Independent Student Newspaper Since 1969

The Badger Herald

Independent Student Newspaper Since 1969

The Badger Herald

Independent Student Newspaper Since 1969

The Badger Herald


U.S. News monopoly needs to end

U.S. News and World Report released their 2007 law school rankings Friday. While our law school's ranking of 32nd overall should be commended, the existence of these rankings should not.

Many of us are not strangers to this annual feature of U.S. News, as it provides consumers of knowledge with a glimpse into our nation's best undergraduate and graduate programs. But the time has come for us to cease our overdependence on this publication.

My detestation for the monopoly held by U.S. News on the rankings of our nation's law schools is not held in solitude. Law professors have discussed this problem at length. And a perusal of any well-known blog by a legal scholar — including that of UW Law School professor Ann Althouse — will turn up a significant amount of discussion surrounding these rankings.


Unlike law professors, though, students have chosen to succumb to the rankings game — often by default.

As a TA for a criminal law course, I've realized that an overwhelming majority of my students hope to attend law school after graduation. While they search for their ideal school, most will analyze the U.S. News rankings. Unfortunately, though many of these students are deserving of attending a top-ranked law school, it seems that because of the exclusive reliance on these rankings, their LSAT score will inevitably determine their fate.

The situation we currently find ourselves in is nothing more than a self-fulfilling prophecy.

Students use the U.S. News rankings when applying to law school, and the law schools in turn "game" the system to increase their rankings so as to attract "brighter" students because admissions committees know applicants rely extensively on these rankings.

So, how do law schools actually game the system? It's quite easy.

Law schools work tenaciously to increase their school's median LSAT score. In a 2005 interview with University of California-Berkeley Law School's Transcript — the alumni newsletter — Beth Cobb O'Neil, former vice president and associate executive director of the Law School Admission Council noted, "Rankings are very important to students, and U.S. News uses [the] average LSAT score as a major factor in such rankings. Thus schools are more likely to take anyone with a high score."

But the gaming extends beyond this.

If you've ever received a fee waiver from a law school, the waiver is often times little more than a metaphorical game piece. Fee waivers are another way law schools game the rankings. Take a closer look at the methodology section of the U.S. News rankings. The most weight is given to "selectivity" and "quality assessment." The selectivity ranking is composed of the school's median LSAT score, GPA and rejection rate.

If a law school seeks an incoming class of 200 students and receives 3,000 applications, they will extend offers to about 600 applicants. This puts their rejection rate at 80 percent. But hand out several hundred fee waivers and you'll see the number of applications increase significantly, thereby increasing the rejection rate.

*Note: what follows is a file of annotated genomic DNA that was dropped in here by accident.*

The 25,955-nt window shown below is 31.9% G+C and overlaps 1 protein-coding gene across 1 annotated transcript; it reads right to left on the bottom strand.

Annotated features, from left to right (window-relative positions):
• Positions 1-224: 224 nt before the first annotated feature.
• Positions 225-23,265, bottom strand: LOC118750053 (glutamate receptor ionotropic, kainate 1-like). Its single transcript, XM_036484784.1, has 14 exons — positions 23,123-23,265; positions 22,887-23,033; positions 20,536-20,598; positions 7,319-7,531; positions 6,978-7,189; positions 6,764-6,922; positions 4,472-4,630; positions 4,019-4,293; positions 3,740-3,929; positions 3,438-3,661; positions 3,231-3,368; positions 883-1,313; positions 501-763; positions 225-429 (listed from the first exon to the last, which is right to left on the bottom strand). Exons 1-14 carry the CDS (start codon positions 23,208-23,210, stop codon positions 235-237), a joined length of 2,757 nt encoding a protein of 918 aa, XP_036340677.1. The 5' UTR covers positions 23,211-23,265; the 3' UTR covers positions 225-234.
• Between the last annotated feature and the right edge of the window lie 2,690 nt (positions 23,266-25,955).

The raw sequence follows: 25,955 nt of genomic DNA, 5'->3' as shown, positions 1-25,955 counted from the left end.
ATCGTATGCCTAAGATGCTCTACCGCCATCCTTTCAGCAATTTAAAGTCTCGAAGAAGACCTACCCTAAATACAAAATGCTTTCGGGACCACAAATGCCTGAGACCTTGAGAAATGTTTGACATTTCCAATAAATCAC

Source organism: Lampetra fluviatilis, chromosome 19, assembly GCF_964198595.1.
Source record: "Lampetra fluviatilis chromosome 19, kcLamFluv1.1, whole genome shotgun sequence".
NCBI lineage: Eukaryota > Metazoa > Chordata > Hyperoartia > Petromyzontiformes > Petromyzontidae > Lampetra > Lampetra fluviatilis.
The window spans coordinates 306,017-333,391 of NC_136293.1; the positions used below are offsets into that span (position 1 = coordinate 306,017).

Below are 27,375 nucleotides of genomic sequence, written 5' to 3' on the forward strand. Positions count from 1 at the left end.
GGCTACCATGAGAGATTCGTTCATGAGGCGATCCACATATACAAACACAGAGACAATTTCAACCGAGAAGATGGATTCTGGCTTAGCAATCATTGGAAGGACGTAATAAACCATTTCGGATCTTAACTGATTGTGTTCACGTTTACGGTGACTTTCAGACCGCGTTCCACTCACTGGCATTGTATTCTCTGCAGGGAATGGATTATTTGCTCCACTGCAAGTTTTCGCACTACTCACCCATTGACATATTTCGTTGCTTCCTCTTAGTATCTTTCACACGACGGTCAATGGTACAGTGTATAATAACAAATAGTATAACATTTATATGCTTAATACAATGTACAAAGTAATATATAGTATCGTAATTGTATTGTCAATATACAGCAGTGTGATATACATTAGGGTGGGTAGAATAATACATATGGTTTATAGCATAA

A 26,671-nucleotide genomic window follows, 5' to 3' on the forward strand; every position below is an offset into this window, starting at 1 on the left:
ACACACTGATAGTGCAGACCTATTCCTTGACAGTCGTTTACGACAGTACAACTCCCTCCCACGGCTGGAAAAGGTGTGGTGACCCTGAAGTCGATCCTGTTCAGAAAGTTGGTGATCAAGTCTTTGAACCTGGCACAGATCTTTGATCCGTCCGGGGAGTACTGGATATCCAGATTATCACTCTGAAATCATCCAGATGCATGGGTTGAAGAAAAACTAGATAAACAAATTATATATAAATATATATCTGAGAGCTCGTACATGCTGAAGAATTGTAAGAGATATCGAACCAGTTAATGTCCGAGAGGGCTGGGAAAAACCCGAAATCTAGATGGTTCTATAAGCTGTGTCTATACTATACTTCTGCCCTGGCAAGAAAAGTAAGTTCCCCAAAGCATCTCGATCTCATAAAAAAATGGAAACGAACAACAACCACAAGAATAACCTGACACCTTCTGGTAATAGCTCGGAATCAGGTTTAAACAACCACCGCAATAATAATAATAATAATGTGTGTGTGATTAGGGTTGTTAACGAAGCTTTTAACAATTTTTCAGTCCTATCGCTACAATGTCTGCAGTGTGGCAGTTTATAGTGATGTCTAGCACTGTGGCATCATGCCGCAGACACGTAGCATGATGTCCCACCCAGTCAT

And of course, yield protection is also a favorite among admissions committees. Many quality applicants will get waitlisted or rejected from lower-ranked schools even though they are qualified because the committee knows the applicant will most likely get accepted to and attend a higher-ranked school. This game also increases the school's rejection rate.

So what is this increasing reliance on the LSAT score doing to the quality of the incoming law class? Nothing.

Before Grutter v. Bollinger reached the U.S. Supreme Court, a bench trial for the affirmative action case was held in federal court.

Jay Rosner, an executive director with The Princeton Review, testified that research suggests the LSAT predicts only about 16 to 20 percent of the variance of first-year law school grades. This leaves at least 80 percent of variance unaccounted for by the exam. While undergraduate GPA accounts for even less variance in first-year grades, the GPA and LSAT taken together only predict about 25 percent of the variation in academic performance.

Given this dismal statistic, why must law schools rely almost exclusively on a measure that fails to explain about 75 percent of the variance in first-year law school grades?

Even the Law School Admissions Council — the organization responsible for the administration of the LSAT — has been an outspoken critic of law schools' increasing reliance on numbers for admission decisions.

But, the concern expressed by LSAC should be taken with a grain of salt, as LSAC continues to make the LSAT scales increasingly difficult. In other words, it's becoming harder to obtain a high score even though the exam has remained relatively constant over time in terms of difficulty.

Given the problems that result from U.S. News rankings, what can be done about our nation's admissions debacle? David Bernstein, a law professor and regular blogger on The Volokh Conspiracy, suggests that we should expand the market for law school rankings. Instead of prospective applicants running to pick up a copy of U.S. News with the latest rankings, respected publications such as Newsweek, Wall Street Journal and The American Lawyer should jump on the rankings bandwagon.

This is a start, but more is needed. Some law professors have started to do their part. Now it's up to the applicants to voice their discontent with the behavior of our nation's law school admission committees.

Darryn Beckstrom ([email protected]) is a doctoral student in the department of political science and a second-year MPA candidate in the La Follette School of Public Affairs.

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